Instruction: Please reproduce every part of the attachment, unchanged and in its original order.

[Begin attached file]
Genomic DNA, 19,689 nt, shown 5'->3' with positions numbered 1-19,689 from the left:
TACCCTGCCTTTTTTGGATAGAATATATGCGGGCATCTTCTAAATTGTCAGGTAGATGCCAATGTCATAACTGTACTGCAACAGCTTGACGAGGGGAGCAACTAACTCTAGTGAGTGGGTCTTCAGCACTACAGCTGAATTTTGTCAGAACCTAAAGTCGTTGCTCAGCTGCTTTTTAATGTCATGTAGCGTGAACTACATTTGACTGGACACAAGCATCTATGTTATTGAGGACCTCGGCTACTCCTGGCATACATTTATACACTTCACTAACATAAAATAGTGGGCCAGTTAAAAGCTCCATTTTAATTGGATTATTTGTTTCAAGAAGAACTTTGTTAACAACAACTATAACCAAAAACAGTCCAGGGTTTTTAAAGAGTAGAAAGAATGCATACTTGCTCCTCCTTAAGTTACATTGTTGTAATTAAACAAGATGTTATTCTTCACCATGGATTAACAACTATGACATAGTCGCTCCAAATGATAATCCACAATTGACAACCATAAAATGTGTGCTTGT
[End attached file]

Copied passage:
Genomic DNA, 19,689 nt, shown 5'->3' with positions numbered 1-19,689 from the left:
TACCCTGCCTTTTTTGGATAGAATATATGCGGGCATCTTCTAAATTGTCAGGTAGATGCCAATGTCATAACTGTACTGCAACAGCTTGACGAGGGGAGCAACTAACTCTAGTGAGTGGGTCTTCAGCACTACAGCTGAATTTTGTCAGAACCTAAAGTCGTTGCTCAGCTGCTTTTTAATGTCATGTAGCGTGAACTACATTTGACTGGACACAAGCATCTATGTTATTGAGGACCTCGGCTACTCCTGGCATACATTTATACACTTCACTAACATAAAATAGTGGGCCAGTTAAAAGCTCCATTTTAATTGGATTATTTGTTTCAAGAAGAACTTTGTTAACAACAACTATAACCAAAAACAGTCCAGGGTTTTTAAAGAGTAGAAAGAATGCATACTTGCTCCTCCTTAAGTTACATTGTTGTAATTAAACAAGATGTTATTCTTCACCATGGATTAACAACTATGACATAGTCGCTCCAAATGATAATCCACAATTGACAACCATAAAATGTGTGCTTGT